Based on the findings of our research, the campaign will focus on five pillars that consumers identified as key influences when making purchasing decisions: appearance, durability, value, health, and sustainability. We have already won the battle on appearance – everybody wants to look like wood for a reason! We also know we offer the most durable flooring option, we know we offer the best long-term value, we know that real wood promotes a healthier home environment, and we know our product is the most sustainable. Now the task before us is to educate consumers so they know as well. In other words, we need to remove the confusion about what is, and is not, a real wood product.
Long-term, the intent is to deliver in-store signage and educational materials to big-box stores, where many consumers start their purchasing journey, and to introduce a comprehensive print and audi
Use the Real American Hardwood logo on your company website, social media accounts, product packaging, sales literature, marketing materials, business cards, company vehicles, and more. The logo is available to you, for free, as a member of the National Wood Flooring Association. You can download it at realamericanhardwood.org.
So how can you help spread the word about real wood products? Start by following Real American Hardwood on Facebook, Instagram, and Twitter (@realamericanhardwood), and tag us on your social media accounts as well (#realamericanhardwood).
Use the Real American Hardwood logo on your company website, social media accounts, product packaging, sales literature, marketing materials, business cards, company vehicles, and more. The logo is available to you, for free, as a member of the NWFA. You can download it at realamericanhardwood.org.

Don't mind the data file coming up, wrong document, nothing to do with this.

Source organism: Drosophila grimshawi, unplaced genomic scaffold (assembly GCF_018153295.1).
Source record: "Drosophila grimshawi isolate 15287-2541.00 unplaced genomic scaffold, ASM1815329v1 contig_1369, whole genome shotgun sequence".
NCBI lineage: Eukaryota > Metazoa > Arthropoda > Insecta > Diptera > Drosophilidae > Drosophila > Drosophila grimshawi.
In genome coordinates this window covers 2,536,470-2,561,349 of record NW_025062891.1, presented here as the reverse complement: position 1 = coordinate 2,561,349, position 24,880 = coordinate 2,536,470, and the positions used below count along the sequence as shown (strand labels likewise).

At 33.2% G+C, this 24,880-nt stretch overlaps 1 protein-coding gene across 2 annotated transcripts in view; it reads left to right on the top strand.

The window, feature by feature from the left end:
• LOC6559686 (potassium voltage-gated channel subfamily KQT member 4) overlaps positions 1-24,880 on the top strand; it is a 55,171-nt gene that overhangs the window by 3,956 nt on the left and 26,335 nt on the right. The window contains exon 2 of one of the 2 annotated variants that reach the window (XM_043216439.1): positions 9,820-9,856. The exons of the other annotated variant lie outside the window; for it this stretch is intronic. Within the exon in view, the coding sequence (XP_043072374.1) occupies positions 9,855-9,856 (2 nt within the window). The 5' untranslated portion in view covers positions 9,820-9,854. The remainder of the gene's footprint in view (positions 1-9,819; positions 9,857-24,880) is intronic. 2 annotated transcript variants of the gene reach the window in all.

Finally, a campaign of this magnitude takes money. The initial funding for the campaign was provided by the 20+ hardwood associations – including the NWFA – that formed the Real American Hardwood Coalition, but for the campaign to be successful, and to gain market share for real wood products, it will take the entire industry working together to secure the funds to make it happen.
If you don’t think the need is great, just take a look at the numbers. According to the U.S. FLOOReport 2020 produced by Market Insights, wood flooring represented 14 percent of the floor coverings market in 2014. By 2019, wood flooring dropped to 11 percent. Further, in 2016, the total U.S. market share for wood flooring was about $3.249 billion. In 2019, that figure dropped to about $2.933 billion. That represents a loss of about $316 million in just three years. That is money that helps our industry grow, puts our children through school, and puts food on the table. It’s money that we want back in our industry, not in the hands of fake products that mislead consumers.
With the impacts of COVID, and the shut-downs that resulted in the unprecedented accumulation of discretionary spending dollars, consumers are more motivated than ever to create beautiful, durable, and healthy home environments. Help us attract those dollars back to real wood products by donating today to accomplish our mission and expand our reach. Visit realamericanhardwood.org to learn more.
Anita Howard is chief operating officer for the National Wood Flooring Association in St. Louis, Missouri. She can be reached at firstname.lastname@example.org.